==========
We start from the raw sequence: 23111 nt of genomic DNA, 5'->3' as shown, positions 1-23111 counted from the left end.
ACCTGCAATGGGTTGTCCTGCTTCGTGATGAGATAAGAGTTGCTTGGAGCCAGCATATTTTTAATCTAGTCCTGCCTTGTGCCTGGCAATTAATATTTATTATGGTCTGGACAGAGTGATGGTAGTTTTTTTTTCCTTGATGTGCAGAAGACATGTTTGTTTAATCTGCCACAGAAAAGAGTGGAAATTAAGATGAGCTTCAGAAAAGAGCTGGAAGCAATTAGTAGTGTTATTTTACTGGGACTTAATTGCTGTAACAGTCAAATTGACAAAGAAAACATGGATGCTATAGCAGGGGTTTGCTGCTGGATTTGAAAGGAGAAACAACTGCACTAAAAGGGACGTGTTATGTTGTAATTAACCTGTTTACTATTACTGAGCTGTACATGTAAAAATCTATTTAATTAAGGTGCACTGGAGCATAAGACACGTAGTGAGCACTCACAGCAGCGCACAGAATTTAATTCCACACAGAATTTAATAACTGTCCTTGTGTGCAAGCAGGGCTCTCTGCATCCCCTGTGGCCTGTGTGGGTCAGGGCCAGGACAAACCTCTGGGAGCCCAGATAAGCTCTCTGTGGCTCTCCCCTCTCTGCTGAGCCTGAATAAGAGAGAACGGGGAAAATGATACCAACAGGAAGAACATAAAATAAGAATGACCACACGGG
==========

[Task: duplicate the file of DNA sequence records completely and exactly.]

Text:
We start from the raw sequence: 23111 nt of genomic DNA, 5'->3' as shown, positions 1-23111 counted from the left end.
ACCTGCAATGGGTTGTCCTGCTTCGTGATGAGATAAGAGTTGCTTGGAGCCAGCATATTTTTAATCTAGTCCTGCCTTGTGCCTGGCAATTAATATTTATTATGGTCTGGACAGAGTGATGGTAGTTTTTTTTTCCTTGATGTGCAGAAGACATGTTTGTTTAATCTGCCACAGAAAAGAGTGGAAATTAAGATGAGCTTCAGAAAAGAGCTGGAAGCAATTAGTAGTGTTATTTTACTGGGACTTAATTGCTGTAACAGTCAAATTGACAAAGAAAACATGGATGCTATAGCAGGGGTTTGCTGCTGGATTTGAAAGGAGAAACAACTGCACTAAAAGGGACGTGTTATGTTGTAATTAACCTGTTTACTATTACTGAGCTGTACATGTAAAAATCTATTTAATTAAGGTGCACTGGAGCATAAGACACGTAGTGAGCACTCACAGCAGCGCACAGAATTTAATTCCACACAGAATTTAATAACTGTCCTTGTGTGCAAGCAGGGCTCTCTGCATCCCCTGTGGCCTGTGTGGGTCAGGGCCAGGACAAACCTCTGGGAGCCCAGATAAGCTCTCTGTGGCTCTCCCCTCTCTGCTGAGCCTGAATAAGAGAGAACGGGGAAAATGATACCAACAGGAAGAACATAAAATAAGAATGACCACACGGG